Jonathan Carr-West is the Chief Executive of the Local Government Information Unit (LGIU).
Many of the challenges we face are global in their scope. Climate change, demographics, housing, community resilience, AI, economic development, to name but a few: all global trends that come home to roost in local communities across the world and all issues that governments across the world are grappling with.
At LGIU we know that it is difficult, maybe impossible, to respond to these challenges without giving local government a leading role. This is because localism is both a democratic and a practical good. Innovation must be local, responsive to specific contexts and draw upon the creativity of local people.
But, if we need localism – if we want localism to work – we also need local government as the institutional form that facilitates and legitimises localism. Local government pulls together the strands – growth, services, delivery, engagement – and gives people a stake in their places.
But we also know that around the world local government is prevented from playing this role to its full potential. It is hindered by financial constraints and the absence of a sustainable and autonomous funding system. It is subject to ongoing competition around which decisions should properly reside at community, local government, regional and national levels.
Finally, it is faced by declining levels of trust in political institutions which inhibits participation in civic life.
So, to mark LGIU’s fortieth anniversary, we are launching a major new campaign LGIU@40: For the Future of Local Government which brings together our members, and the wider global local government community, around five key questions:
1. What if local government was funded properly?
We know from international comparisons that different ways of funding local government drive different outcomes and that strong sustainably funded local government is the best way to address regional inequalities and create sustainable growth. What lessons can we learn about the best ways to do this?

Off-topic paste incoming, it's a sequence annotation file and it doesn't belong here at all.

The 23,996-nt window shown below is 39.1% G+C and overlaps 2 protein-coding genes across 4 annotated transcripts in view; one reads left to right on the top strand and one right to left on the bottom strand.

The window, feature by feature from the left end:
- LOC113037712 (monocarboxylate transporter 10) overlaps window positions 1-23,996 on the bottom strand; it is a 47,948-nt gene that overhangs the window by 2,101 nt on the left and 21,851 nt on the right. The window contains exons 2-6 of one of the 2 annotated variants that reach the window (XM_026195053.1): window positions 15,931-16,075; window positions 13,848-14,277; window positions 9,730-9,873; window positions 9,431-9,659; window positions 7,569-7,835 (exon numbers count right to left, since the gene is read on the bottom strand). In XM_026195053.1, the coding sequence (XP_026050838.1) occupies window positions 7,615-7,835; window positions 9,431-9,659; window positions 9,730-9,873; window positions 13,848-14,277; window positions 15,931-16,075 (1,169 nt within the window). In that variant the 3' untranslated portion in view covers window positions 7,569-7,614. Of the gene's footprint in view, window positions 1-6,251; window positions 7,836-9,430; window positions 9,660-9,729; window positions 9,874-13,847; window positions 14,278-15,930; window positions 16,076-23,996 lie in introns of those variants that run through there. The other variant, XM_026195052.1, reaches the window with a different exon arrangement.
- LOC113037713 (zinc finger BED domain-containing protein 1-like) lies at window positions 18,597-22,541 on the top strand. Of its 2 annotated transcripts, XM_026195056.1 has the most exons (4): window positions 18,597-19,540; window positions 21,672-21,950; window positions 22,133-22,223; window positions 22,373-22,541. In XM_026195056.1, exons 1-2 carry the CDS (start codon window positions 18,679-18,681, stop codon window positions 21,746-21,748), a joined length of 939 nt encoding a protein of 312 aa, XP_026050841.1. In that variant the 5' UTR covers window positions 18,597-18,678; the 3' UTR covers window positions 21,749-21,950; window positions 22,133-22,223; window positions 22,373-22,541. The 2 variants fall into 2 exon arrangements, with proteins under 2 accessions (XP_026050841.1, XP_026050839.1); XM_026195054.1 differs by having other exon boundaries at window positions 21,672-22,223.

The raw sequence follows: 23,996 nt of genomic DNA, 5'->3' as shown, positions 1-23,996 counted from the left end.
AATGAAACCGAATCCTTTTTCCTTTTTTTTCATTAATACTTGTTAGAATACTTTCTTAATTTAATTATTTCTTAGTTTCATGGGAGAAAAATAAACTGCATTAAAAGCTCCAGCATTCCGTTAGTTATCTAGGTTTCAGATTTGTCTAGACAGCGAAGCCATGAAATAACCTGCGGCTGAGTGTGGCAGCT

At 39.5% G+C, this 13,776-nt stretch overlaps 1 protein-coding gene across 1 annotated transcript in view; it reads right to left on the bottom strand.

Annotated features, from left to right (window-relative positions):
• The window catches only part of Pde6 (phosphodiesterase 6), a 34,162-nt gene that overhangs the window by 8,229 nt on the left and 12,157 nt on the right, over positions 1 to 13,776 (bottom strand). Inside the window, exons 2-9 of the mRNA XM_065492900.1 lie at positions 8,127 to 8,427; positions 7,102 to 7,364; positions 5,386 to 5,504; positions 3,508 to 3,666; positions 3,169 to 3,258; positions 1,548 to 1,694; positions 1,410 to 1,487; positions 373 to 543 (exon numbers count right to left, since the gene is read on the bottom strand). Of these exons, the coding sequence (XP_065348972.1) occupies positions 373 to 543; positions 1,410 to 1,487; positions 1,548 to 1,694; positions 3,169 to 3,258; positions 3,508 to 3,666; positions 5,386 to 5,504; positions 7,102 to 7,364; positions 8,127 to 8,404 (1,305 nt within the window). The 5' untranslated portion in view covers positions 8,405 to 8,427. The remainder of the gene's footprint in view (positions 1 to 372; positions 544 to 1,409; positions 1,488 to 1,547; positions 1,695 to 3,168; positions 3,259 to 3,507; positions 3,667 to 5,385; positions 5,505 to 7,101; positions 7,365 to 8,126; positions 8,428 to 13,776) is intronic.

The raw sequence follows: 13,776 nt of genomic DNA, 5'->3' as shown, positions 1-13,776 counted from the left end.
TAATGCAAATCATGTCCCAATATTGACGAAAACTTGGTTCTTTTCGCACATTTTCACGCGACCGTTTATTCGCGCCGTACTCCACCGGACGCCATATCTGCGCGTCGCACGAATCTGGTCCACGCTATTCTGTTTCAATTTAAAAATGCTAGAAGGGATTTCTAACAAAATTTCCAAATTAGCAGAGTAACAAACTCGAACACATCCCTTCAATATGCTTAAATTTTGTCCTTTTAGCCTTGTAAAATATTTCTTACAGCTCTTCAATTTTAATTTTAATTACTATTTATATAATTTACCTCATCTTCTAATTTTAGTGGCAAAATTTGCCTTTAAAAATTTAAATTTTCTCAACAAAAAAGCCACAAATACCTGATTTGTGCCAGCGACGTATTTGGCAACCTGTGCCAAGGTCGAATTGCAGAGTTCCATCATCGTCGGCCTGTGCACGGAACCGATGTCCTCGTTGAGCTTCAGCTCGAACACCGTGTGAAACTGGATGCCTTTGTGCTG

2. What if central government trusted local government to do its job?
Relations between central and local government are often strained. Too often they are seen as a “zero sum” competition for power. We need a different type of conversation about this: one in which form follows function to enable services to be delivered, citizens engaged and decisions made at the appropriate level.
3. What if people trusted democratic institutions again?
Around the world we see a declining trust in our institutions and administrators. This trust deficit erodes civic life and prevents us from shifting to the sort of co-designed public services we need. Rebuilding public trust is a job for government at all levels. But local democratic institutions – embedded in the very heart of our communities – are in a position to be the keystone of a new understanding.
4. What if people really participated in local democracy?
Trust in local democratic institutions provides a platform for community engagement. It’s important for pride in place, for well-being and for the creation of social capital but it also sets an essential platform for public service reform. We need to tap into the civic energy and creative insights of citizens and communities, to generate a culture of adaptive innovation, but we need to do this in a way that preserves institutional virtues such as representation, accountability and the balancing of competing interests.
5. Why is local government the answer?
So we begin from a central hypothesis; based on the 40 years’ experience of working with local government. If you want to solve the big problems we face you need to begin with the local. You need networks of local action and innovation. But crucially, you need these to be facilitated by local democratic institutions. What we have called connected localism: connected across geographies, across sectors and across the public realm. This is both a democratic and a practical imperative.
Over the course of our LGIU@40 campaign we will be launching a conversation with our members and others about how we can power up local government to face the future. We will learn from existing reviews and from new research.
Together, we will map a way forward and take steps to move from aspiration to practical action.
We hope that this exercise sets out a framework that will set local government on the right path for the next forty years and will help it to be the force for change that we all need everywhere in the world. And we hope that you will join us.